Pouring out a bright and brazen light amber with orange hues along the glass, Blanche Neige looks simply spectacular in the glass. A couple of finger of light beige head dies down slowly to a finger of dense foam. I can’t see any carbonation at all in the body. The nose has big spiced and wheaty notes with aromas of clove, coriander and cinnamon and floral yeast esters. A lingering allspice and cinnamon waft out of the glass. The middle is sweet and malted well with big wheat and toasty caramel notes accompanying the spices as they intrude into the finish. A bit overwhelming spiced taste mid palate through to the finish, but a very tasty brew regardless. Warm and pungent alcohol on the finish dulls the spices a little, but they linger on in the aftertaste. Medium bodied and slick in the mouth with a nice richness in the taste.

Overall, an unbalanced beer with the spices tipping the scale on the malts and the non existant hops. A tad too sweet in the middle with a big alcohol finish. This is a really unique brew and one that I will definately revisit.

Grade: A-

Next Review: Paddock Wood Maibock

My recent reviews have been on a few International craft beers, so I thought I would finally get back to basics and tackle a Canadian session brew. Anarchist Amber Ale from Cannery Brewing is a 5.5% ABV amber ale by style brewed in Penticton, BC.

Pour out a bright coppery amber with dark brown notes in the body and a thin cap of dispersed yellow head. The nose has a mild toasty and caramel malt accentuated aroma with a hint of floral hop notes as well as an overall mild sweetness. The taste is nutty and toasty with boring cereal malts and a few floral and grass notes. Mild citrus and bitter hop presence on the finish, but no astringency or dryness on the finish. A bit watery and thin in the mouthfeel, but a well balanced beer throughtout. Overall, a solid session brew with a nice balanced taste.


Next Review: Dieu du Ciel! Blanche Neige


Ommegang Witte

Brewery Ommegang is an American brewery located in Cooperstown, New York that specializes in Belgian style brewing. As a matter of fact, Ommegang is owned by Duvel Moortgat, one of the largest and most well known Belgian brewery’s. At 5.1% alcohol by volume and with the reputation of bigh alcohol Belgian beers, I can only speculate that this must be one of their lowest ABV brews. The Witbier or Belgian White is a typically lightly colored, cloudy and spiced with ingrediants such as cloves, coriander and orangle peel.

Pouring out a bright and cloudy golden yellow with a thick and foamy pure white head, Ommegang Witte looks absolutely delicious. Hazy and cloudy in the body, I can barely make out a few tiny bubbles rising to the surface.  The nose is wheaty and yeast prominent with big spiced notes. Nuances of lemon and citrus fruits, ester based yeast notes, floral and grassy notes. An overall beautiful and well composed aroma.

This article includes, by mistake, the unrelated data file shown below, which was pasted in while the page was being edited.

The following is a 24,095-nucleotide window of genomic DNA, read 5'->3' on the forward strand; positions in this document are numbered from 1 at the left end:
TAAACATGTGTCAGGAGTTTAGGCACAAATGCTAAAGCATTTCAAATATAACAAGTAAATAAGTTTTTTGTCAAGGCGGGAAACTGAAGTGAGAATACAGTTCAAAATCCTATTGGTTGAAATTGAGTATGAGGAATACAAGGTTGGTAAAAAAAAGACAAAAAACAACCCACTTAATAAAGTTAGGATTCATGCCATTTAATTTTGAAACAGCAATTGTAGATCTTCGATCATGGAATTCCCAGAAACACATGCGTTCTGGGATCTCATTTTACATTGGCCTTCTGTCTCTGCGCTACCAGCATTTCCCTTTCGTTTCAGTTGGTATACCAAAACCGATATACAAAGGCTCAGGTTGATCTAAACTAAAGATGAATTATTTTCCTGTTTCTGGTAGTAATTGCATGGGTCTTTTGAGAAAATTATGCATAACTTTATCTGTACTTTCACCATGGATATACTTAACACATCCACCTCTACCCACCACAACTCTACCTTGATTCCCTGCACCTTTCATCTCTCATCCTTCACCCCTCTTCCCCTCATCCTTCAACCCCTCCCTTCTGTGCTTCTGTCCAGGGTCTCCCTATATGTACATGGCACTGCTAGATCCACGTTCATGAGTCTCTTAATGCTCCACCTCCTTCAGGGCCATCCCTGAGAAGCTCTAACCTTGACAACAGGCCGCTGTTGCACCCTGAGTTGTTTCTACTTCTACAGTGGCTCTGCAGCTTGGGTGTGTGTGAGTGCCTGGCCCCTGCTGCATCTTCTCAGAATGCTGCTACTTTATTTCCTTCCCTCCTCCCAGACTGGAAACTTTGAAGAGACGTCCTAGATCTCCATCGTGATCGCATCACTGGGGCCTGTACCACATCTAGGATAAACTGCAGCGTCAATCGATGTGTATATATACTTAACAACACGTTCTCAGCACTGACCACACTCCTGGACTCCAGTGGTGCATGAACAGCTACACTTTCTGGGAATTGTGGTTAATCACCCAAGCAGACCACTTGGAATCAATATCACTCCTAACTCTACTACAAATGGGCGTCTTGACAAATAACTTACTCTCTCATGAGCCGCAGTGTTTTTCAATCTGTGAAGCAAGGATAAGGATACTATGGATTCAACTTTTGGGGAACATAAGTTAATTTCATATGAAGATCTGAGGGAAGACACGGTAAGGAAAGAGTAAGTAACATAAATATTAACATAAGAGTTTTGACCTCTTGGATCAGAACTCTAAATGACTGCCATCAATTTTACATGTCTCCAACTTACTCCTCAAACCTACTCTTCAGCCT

The first sip is a tap tangy and sweet in the middle with a full wheaty malt and light spiced notes. Not an overwhelming brew, but nice lemon and spice notes carry on into the aftertaste. The finish is a bit long and tart with light astringency and bitterness. As I sip on this one, a light barnyard funk present noticable and carries on until I finish this beer. The tart lemon and beautifully composed spice mixture is the best quality of this beer. Overall, I am pretty impressed by this wit; its well balanced, the lovely tart finish and lemony taste are beautiful, and is finish is crisp and refreshing.

Grade: B+

Next Review: Cannery Brewing Anarchist Amber Ale

Wild Rose Foothillz Pilz

Wild Rose Brewery recently switched from pot stopper seasonals to the more popular format 650mL bombers. The second seasonal beer in the new bottles, Foothillz Pilz is a Czech style pilsner brewed to 5.2% alcohol by volume.

Foothillz Pilz pours out a bright and crisp golden yellow in the body with a thick and foamy pure white head. Tons of sticky and foamy head clings aroud the entire glass. Fizzy and sparkling carbonation cascades upwards throughout the body. For a pilsner, this is a simply beautiful looking brew. The nose has a crisp and grainy malt aroma with big grassy and light citric notes. I also get a surprising lemon aroma as well as light floral aromas and caramel malt sweetness.

My first sip has a delicious caramel and grainy malt backbone with light caramel sweetness. A bit of a grassy and florally hop taste in the middle gives the tell-tale signs of Saaz hops. Notes of lemon, lemon rind and a few subtle spicy notes. Not too much of a citrus bite from the hops, but a delicious hop flavor on the finish. Light astringency and a dry, surprisingly bitter finish. The hop flavors and citric bitterness prolong into the aftertaste. In general, this is a really delicious session Pilsner. Well balanced, crisp, clean and well hopped for the style. Overall, a really nice session ale.

Grade: B+

Next Review: Ommegang Witte